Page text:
• Exim Bank is has been unable to engage in new business or process applications since 1 July
  • Exim Bank is one of the project’s main sources of finance
  • Carbon Holdings says if problems persist at US Exim Bank there may be negative repercussions for the $7bn project

Egyptian petrochemicals company Carbon Holdings says that its $7bn Tahrir Petrochmicals Complex (TPC) project is still on-track, despite ongoing problems at the Export-Import Bank of the US (US Exim Bank), one of TPC’s main providers of finance.

US Exim Bank has been unable to engage in new business or process applications since 1 July.

“During this period while US Exim is not able to work on new business Carbon Holdings is looking to finalise negotiations with the EPC Contractors for the $7bn Tahrir Petrochmicals Complex (TPC), which has meant that overall project development schedule has not been impacted,” said Mohamed Helmy, the company’s director of corporate finance and investor relations.

“As we have been able to focus on other areas of project development the lapse in authorisation for US-Exim has not had a significant impact on the TPC project, although the longer this situation continues there will inevitably be repercussions both on our project and on other projects throughout the region,” Helmy added.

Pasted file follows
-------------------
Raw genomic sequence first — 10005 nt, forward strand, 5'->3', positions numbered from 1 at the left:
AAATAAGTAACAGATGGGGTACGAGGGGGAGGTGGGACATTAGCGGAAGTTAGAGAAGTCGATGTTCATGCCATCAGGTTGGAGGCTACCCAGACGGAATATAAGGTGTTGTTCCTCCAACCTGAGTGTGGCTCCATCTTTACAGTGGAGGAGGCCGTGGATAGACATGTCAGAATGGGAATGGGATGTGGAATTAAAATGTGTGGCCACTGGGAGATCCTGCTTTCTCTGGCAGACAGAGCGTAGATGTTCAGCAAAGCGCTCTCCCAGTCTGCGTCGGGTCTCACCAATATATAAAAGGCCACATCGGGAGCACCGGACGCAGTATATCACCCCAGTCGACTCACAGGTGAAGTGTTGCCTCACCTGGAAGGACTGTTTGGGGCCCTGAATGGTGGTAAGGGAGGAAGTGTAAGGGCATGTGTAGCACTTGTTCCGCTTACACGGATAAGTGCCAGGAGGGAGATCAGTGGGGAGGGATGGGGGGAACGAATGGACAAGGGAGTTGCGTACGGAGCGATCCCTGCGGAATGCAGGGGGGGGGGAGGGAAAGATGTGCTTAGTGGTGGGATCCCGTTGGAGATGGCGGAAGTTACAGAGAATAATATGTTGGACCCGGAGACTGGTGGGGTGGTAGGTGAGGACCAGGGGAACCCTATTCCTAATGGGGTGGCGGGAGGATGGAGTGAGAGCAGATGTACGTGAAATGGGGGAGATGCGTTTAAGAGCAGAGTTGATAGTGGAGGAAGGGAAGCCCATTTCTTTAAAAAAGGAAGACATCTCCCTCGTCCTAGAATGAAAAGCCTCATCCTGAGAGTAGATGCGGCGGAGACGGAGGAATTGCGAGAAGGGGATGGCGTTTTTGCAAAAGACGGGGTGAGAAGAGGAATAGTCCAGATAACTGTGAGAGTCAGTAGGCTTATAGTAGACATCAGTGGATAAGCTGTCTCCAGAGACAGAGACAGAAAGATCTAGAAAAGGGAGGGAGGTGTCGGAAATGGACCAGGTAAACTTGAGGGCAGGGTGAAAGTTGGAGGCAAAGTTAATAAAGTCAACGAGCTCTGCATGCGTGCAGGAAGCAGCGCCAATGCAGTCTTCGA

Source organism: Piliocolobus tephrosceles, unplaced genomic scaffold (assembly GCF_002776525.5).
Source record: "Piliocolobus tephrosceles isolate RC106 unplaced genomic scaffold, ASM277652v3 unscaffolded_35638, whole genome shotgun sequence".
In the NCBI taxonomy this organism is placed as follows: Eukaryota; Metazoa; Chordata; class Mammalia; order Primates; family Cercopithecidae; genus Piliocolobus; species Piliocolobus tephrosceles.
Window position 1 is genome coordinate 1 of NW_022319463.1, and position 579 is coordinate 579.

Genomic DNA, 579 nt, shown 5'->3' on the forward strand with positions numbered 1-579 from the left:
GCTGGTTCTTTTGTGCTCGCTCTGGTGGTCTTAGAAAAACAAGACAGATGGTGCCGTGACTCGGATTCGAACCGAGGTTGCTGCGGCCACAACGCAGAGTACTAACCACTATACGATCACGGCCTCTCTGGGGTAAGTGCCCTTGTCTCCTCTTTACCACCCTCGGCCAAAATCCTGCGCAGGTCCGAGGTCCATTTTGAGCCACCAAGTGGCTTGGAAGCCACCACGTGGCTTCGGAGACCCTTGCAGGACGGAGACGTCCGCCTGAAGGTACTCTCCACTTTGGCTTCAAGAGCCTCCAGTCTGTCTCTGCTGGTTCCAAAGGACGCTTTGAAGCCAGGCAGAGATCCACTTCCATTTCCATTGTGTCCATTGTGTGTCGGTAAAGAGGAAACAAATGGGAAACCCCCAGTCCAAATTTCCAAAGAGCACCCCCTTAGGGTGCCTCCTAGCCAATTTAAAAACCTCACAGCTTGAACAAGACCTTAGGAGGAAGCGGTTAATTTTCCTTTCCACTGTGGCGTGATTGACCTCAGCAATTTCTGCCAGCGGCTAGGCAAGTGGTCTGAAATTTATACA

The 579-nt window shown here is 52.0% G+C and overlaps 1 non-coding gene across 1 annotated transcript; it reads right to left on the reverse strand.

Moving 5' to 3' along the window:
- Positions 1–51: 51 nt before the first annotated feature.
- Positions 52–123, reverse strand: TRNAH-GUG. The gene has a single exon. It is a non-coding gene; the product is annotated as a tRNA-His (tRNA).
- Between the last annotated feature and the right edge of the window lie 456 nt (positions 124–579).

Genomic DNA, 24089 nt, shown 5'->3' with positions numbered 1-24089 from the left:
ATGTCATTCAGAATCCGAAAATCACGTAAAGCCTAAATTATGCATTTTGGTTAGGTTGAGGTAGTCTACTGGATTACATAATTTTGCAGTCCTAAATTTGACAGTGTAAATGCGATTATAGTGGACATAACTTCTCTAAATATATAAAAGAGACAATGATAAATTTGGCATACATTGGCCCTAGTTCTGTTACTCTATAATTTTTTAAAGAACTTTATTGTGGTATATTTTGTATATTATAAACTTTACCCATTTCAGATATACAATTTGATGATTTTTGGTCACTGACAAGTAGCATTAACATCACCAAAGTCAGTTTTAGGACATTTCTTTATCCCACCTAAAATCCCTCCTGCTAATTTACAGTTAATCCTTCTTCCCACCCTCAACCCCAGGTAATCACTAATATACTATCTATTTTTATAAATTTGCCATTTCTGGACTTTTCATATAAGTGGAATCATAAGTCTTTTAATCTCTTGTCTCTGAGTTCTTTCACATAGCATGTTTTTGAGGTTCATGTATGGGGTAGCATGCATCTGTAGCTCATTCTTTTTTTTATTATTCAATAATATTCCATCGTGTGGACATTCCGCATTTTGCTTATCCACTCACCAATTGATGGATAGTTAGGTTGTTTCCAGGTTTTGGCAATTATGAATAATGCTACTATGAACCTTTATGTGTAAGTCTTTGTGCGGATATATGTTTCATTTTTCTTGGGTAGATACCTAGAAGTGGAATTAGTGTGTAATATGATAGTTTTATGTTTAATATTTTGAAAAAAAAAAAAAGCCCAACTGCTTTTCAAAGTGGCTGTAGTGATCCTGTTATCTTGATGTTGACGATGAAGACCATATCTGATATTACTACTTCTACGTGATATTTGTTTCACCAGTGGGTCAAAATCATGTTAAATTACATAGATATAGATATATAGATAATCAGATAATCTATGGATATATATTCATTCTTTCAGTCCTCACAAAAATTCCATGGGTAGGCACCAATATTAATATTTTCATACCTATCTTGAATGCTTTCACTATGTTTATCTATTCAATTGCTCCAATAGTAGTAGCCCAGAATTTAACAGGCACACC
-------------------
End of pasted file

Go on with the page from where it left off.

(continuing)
With the US Congress and Senate returning for their autumn sessions in September, the business community is hopeful that a renewal of Exim Bank’s authorisation can be passed. But right-wing politicians continue to oppose the bank’s existence.

“Carbon Holdings and all of its partners have no doubts that US-Exim’s authorisation will be passed and while we remain hopeful this can be done in September no one believes this is certain and we may have to wait until October,” Helmy said.

The TPC scheme is Egypt’s biggest-ever petrochemical project and includes the construction of a 1.5 million tonne-a-year (t/y) ethylene cracker and a polyethylene facility with capacity of about 1.4 million t/y.

Carbon Holdings started work on TPC one year before the 2011 uprising. Originally, it was expected to be completed in 2017, but due to delays caused by the revolution and subsequent turmoil, the main construction contractors have yet to deploy.

Carbon Holdings is currently targeting commissioning in 2020.

The project is set to be financed with assistance from four national export credit agencies:

  • Export-Import Bank of the US (Exim Bank);
  • Export-Import Bank of Korea (Kexim);
  • Korea Trade Insurance Company (Ksure); and
  • Italian Export Credit Agency (Sace).

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